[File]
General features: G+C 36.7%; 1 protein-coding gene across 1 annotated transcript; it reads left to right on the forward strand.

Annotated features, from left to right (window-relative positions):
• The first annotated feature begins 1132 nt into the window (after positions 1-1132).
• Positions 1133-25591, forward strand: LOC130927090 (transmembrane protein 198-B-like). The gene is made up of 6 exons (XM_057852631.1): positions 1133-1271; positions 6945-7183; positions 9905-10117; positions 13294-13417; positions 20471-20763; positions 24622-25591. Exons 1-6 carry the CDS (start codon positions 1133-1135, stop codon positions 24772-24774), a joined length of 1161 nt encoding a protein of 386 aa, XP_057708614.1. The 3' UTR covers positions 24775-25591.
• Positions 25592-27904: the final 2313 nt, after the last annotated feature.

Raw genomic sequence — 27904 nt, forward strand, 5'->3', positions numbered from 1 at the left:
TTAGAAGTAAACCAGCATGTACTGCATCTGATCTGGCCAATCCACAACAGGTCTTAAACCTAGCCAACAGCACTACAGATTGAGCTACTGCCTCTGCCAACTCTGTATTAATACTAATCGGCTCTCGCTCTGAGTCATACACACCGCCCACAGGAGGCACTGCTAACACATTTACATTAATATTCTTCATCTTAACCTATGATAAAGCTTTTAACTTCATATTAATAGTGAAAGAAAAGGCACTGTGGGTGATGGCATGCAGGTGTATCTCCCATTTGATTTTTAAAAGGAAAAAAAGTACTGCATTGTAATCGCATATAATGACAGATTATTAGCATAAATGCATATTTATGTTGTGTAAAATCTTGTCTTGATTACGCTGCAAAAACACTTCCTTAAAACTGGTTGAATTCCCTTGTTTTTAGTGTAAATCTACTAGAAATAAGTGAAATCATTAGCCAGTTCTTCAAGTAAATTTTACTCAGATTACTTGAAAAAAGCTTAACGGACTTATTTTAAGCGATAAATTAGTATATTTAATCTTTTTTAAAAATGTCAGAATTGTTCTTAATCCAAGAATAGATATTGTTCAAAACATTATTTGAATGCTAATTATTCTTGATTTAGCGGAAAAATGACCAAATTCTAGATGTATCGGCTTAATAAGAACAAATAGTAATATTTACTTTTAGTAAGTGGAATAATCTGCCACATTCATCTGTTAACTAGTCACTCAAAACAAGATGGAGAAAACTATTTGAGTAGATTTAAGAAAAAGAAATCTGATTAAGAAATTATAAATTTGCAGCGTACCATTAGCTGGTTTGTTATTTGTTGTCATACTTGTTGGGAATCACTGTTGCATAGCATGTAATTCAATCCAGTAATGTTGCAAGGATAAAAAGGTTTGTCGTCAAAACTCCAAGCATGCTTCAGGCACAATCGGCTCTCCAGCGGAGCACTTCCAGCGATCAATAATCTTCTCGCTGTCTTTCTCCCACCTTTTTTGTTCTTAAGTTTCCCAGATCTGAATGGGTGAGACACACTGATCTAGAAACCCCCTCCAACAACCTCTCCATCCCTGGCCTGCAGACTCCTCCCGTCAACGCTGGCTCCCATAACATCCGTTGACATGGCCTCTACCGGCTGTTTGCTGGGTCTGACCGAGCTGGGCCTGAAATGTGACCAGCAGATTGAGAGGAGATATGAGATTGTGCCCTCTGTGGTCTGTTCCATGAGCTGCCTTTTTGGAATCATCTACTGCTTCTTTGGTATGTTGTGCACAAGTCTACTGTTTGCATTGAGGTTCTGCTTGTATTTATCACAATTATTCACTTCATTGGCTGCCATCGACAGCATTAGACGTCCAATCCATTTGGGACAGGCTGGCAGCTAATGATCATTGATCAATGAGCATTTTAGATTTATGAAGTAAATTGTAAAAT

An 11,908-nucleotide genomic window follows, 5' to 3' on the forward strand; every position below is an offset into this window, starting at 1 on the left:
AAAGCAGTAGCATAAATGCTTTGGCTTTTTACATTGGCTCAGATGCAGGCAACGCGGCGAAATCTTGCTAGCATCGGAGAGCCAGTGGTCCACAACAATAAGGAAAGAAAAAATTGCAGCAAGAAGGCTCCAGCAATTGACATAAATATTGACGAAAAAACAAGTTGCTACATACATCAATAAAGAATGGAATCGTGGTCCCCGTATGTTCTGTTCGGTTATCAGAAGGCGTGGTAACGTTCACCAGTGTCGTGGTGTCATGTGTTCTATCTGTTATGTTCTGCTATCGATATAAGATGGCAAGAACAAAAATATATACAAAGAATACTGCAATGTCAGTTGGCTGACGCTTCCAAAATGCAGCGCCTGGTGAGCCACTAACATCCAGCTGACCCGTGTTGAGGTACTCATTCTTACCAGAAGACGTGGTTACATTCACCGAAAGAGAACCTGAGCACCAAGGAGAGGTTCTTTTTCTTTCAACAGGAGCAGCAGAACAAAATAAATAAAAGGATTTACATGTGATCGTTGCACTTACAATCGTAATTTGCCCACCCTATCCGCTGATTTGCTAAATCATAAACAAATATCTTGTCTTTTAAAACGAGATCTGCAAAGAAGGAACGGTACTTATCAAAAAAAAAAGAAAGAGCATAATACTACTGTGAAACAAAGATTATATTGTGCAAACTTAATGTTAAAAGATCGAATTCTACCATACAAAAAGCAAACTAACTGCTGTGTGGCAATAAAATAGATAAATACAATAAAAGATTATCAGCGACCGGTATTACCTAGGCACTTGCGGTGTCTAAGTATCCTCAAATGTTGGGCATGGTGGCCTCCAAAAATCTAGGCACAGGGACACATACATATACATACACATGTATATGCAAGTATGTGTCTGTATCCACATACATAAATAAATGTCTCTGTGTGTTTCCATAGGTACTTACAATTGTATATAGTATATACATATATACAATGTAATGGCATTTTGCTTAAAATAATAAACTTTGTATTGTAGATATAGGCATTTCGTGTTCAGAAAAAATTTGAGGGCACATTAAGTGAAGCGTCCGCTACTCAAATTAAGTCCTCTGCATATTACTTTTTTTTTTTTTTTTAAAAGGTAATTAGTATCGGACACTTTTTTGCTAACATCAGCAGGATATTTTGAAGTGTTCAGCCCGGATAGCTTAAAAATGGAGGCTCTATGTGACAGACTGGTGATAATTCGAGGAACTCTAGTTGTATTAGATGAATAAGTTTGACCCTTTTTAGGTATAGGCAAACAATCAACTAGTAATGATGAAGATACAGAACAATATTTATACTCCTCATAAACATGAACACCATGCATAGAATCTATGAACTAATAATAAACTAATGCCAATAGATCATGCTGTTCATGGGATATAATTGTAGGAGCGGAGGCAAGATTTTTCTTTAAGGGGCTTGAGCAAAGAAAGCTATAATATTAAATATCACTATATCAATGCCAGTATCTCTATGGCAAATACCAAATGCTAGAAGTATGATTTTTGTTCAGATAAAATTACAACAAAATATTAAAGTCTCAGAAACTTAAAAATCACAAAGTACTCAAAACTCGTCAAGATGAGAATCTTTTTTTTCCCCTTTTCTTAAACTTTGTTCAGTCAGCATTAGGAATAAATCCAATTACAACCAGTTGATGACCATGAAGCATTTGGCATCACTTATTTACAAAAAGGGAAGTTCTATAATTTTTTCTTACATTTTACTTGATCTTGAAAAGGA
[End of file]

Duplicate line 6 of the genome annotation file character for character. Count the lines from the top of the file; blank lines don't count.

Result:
Raw genomic sequence — 27904 nt, forward strand, 5'->3', positions numbered from 1 at the left: